If you are a Landlord collecting rental income then you will need to pay tax on any profit you make from your Buy to Let property. Your profit put simply is the amount you make after you deduct allowable costs from the rent you receive. The amount of tax you pay will depend firstly on how much you make and secondly, your personal earning circumstances.
Let HMRC Know
If you haven’t already, then you must let HMRC know that you are earning money from renting out a property. You should do this by the 5 October following the tax year you started receiving rent. A tax year runs from 6 April to 5 April. For example, say you begun receiving rental income on 31 January 2017, then you should let HMRC know about this by 5 October 2017 so you submit a tax return and pay tax on these earnings by 31 January 2018.
You can let HMRC know online here, just choose the right option for you.
Self Assessment Tax Return
You will now be required to submit a tax return by the 31 January each year, notifying HMRC of the ALL of money you earned in the tax year, including your rental profits as a landlord.
How to Work out Your Rental Profits
The first step is to add up the amount of rent you have collected from your tenants. This will typically be the amount the tenant agreed to pay in accordance with their tenancy agreement, but it may include anything else you needed to charge them for such as:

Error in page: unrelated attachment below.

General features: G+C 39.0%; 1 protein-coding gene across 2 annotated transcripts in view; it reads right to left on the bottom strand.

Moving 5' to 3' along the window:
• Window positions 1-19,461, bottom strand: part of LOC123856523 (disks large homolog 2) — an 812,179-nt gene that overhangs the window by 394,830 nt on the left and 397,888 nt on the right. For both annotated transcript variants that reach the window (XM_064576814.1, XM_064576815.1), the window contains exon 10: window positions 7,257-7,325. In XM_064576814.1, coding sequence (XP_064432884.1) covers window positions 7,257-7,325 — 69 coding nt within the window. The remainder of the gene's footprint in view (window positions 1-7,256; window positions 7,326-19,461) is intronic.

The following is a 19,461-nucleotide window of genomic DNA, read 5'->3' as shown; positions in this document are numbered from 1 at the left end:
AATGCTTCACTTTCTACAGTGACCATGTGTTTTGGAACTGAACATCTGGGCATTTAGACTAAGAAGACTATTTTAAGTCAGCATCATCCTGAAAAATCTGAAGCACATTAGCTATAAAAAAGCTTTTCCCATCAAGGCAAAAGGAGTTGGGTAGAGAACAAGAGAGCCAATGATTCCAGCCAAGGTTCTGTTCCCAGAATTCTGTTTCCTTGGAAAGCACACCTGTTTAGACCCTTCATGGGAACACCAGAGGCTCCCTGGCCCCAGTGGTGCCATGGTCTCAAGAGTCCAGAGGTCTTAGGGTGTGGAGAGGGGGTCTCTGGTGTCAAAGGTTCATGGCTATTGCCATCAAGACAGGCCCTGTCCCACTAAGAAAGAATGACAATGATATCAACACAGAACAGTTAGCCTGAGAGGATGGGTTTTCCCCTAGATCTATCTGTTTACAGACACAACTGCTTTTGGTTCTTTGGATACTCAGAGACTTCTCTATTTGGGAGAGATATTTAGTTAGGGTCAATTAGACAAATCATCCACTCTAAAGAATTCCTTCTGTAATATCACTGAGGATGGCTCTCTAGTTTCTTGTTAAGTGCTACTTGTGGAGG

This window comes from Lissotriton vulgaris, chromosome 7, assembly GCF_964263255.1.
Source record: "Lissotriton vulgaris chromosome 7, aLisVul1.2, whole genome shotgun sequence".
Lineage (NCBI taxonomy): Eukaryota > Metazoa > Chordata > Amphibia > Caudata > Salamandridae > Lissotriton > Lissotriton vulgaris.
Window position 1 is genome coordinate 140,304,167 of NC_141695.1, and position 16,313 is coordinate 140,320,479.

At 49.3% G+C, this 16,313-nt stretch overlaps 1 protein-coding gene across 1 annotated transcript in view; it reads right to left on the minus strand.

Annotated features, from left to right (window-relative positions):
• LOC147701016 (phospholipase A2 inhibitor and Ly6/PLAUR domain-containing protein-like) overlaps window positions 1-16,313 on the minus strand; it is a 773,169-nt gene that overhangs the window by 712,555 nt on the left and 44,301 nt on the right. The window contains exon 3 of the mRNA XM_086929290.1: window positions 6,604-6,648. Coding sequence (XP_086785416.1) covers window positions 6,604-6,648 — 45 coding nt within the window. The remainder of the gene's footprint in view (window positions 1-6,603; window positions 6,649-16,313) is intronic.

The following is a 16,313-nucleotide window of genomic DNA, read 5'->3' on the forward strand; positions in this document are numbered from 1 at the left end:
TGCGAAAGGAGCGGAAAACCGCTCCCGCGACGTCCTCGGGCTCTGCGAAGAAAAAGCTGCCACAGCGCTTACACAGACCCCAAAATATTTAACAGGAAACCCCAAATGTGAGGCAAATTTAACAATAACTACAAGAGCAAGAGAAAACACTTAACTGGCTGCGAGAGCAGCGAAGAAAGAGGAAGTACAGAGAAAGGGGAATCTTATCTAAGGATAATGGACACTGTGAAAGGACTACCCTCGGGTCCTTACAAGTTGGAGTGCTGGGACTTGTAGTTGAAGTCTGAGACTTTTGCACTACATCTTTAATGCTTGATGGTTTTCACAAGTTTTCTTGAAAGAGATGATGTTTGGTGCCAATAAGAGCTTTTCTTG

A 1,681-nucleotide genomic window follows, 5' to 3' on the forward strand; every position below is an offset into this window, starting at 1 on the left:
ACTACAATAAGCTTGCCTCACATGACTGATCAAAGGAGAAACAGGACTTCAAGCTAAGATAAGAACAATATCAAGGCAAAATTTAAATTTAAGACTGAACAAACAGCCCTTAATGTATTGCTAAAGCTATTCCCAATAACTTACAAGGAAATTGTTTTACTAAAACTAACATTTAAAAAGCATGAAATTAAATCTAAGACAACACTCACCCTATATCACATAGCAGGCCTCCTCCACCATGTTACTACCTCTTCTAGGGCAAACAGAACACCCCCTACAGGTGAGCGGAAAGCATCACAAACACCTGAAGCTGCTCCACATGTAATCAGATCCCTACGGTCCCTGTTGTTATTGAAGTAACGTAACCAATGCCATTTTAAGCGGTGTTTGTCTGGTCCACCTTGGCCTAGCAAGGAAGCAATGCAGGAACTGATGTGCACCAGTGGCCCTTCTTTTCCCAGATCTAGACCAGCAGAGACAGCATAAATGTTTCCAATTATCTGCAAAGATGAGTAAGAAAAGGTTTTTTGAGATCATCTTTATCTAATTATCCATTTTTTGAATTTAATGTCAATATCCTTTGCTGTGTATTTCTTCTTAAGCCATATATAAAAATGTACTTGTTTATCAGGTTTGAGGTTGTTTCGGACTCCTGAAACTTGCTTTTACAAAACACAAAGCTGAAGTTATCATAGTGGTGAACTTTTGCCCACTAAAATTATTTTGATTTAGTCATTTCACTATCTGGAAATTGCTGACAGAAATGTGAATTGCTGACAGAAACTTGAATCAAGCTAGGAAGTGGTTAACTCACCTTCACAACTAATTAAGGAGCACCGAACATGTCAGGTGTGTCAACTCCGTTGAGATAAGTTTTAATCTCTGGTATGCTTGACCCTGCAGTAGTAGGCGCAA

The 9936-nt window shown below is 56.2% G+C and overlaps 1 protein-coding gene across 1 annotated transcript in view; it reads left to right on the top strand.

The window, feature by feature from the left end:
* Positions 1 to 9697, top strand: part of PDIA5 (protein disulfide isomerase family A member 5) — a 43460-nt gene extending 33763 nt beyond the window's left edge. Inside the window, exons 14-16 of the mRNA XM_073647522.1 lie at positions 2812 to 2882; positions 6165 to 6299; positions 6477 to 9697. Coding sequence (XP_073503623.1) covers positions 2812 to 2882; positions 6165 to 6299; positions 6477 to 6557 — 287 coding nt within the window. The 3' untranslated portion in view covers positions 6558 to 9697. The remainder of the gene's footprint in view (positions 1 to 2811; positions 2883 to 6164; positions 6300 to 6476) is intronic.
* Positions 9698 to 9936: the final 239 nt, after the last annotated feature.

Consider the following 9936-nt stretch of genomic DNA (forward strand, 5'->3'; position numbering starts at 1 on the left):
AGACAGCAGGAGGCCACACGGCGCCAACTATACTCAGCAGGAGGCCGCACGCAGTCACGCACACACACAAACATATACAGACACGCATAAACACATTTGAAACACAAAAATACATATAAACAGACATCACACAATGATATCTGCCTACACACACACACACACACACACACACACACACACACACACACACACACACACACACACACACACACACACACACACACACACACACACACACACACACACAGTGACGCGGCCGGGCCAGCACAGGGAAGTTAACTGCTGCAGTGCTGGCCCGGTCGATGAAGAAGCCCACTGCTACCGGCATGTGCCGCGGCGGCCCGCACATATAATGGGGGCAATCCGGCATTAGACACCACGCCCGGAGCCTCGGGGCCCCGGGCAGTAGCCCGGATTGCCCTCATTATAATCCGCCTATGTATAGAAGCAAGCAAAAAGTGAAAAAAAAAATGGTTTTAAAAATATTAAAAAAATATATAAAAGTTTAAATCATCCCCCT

- the use of furniture
- charges for additional services you give such as:
- cleaning of communal areas
- hot water
- repairs to the property
Deduct Your Allowable Expenses
To work out your taxable rental profit you can deduct the expenses you incurred maintaining your property while it is rented out. These expenses must be Wholly & Exclusively for the purposes for renting out the property here are some common examples
- general maintenance and repairs to the property, but not improvements (such as replacing a laminate kitchen worktop with a granite worktop)
- water rates, council tax, gas and electricity
- insurance, such as landlords’ policies for buildings, contents and public liability
- costs of services, including the wages of gardeners and cleaners
- letting agent fees and management fees
- legal fees for lets of a year or less, or for renewing a lease for less than 50 years
- accountant’s fees
- rents (if you’re sub-letting), ground rents and service charges
- direct costs such as phone calls, stationery and advertising for new tenants
- vehicle running costs (only the proportion used for your rental business)
- a portion of your mortgage interest (although the amount of tax relief you can claim is reducing until it is removed in 2020 though)
Find out more about Tax Allowable Expenses for Buy to Let Landlords here.
Next: How to Calculate How Much Tax You Pay